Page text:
Time Out says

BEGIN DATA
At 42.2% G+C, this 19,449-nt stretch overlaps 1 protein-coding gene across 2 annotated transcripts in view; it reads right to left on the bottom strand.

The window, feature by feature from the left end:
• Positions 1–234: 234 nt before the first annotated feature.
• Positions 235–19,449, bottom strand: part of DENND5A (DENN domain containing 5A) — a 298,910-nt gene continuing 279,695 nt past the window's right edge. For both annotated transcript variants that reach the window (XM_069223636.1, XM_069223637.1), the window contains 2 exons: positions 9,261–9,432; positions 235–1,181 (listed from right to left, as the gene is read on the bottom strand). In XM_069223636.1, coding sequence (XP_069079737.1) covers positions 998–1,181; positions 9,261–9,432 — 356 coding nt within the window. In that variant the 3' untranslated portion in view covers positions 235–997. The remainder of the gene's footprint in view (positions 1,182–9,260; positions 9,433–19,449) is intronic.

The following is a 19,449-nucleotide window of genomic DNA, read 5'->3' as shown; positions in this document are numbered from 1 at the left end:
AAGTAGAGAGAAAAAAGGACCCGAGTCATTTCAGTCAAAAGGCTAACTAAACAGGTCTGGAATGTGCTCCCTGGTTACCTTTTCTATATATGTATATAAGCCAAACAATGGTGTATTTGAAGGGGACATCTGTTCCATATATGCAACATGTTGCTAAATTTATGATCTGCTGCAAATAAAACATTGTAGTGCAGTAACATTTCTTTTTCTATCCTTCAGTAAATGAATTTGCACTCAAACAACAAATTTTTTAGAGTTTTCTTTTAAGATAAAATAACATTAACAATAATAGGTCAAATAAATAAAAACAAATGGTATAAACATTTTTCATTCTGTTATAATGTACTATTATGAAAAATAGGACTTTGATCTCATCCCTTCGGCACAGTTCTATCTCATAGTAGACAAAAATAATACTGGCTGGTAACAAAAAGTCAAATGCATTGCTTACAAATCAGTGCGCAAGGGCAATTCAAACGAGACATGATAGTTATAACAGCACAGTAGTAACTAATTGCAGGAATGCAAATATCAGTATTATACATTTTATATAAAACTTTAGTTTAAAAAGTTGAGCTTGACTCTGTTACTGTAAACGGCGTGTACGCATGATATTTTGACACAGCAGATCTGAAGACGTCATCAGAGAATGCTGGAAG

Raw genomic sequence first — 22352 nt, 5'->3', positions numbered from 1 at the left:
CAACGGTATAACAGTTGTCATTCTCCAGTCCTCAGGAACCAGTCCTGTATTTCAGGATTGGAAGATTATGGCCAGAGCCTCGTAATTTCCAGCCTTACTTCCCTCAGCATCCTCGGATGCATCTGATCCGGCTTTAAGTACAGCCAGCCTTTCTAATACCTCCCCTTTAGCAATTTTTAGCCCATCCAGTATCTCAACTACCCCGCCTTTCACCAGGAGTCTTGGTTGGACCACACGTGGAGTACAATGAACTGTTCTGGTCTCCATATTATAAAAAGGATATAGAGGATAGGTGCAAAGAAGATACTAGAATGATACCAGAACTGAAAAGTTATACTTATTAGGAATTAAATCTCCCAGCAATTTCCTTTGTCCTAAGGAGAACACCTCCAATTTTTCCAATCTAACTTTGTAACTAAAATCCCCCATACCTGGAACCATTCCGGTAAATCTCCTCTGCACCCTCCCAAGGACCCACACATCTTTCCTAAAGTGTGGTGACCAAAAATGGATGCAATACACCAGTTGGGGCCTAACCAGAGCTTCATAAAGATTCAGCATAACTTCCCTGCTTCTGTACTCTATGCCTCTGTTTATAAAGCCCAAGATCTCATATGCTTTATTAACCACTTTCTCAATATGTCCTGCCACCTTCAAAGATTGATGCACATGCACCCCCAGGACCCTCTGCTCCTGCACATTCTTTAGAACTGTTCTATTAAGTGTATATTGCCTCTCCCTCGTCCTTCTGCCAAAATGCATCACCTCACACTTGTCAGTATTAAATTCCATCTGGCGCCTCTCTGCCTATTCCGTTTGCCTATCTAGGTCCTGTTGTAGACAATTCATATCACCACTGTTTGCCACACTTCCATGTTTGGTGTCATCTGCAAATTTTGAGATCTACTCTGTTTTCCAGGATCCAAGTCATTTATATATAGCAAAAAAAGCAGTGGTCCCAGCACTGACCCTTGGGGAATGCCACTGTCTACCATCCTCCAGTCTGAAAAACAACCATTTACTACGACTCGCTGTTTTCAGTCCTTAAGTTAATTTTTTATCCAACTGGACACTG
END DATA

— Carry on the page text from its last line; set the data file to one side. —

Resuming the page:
One half of a diptych (the whole is dedicated to Juris Podnieks, Hertz Frank and Chris Marker) comprising ten-minute shorts on the theme of 'time'. The episodes in this anthology are broadly conceptual/philosophical; the linking sequences have music played on the cello by Claudio Bohorquez. Bertolucci offers a Buddhist fable on the relativity of time, incorporating a mini-homage to Bollywood musicals. Figgis does his four-screen video thing again, with past, present and future occurring simultaneously in adjacent rooms, to obscure effect. Menzel touchingly juxtaposes shots of the elderly actor Rudolf Hrusínsky with dozens of shots from movies he acted in over his lifetime. Szabó constructs a mini-drama from a planned birthday dinner, a sudden marital separation and an accidental murder. Denis wittily presents a ten-minute dialogue on immigrant 'others' between a philosophy professor and his student on the train - with an immigrant 'other' in the corridor outside. Schlöndorff updates Augustinus with a tale told by an insect about social, sexual and political tensions in the reunited Germany. Radford comes up with a facile sci-fi paradox: an astronaut who has travelled through hyperspace returns to Earth only ten minutes older than when he left, to find his son dying of old age. And Godard (using brief clips from many of his own movies, from Le Petit Soldat to Forever Mozart, plus snatches of Ivan the Terrible, Pasolini's Gospel and concentration camp footage) plays the apocalypse card, taking his allotted time to mark the 'last minutes' of love, memory, silence, etc. The whole package is somewhat less impressive than the companion film.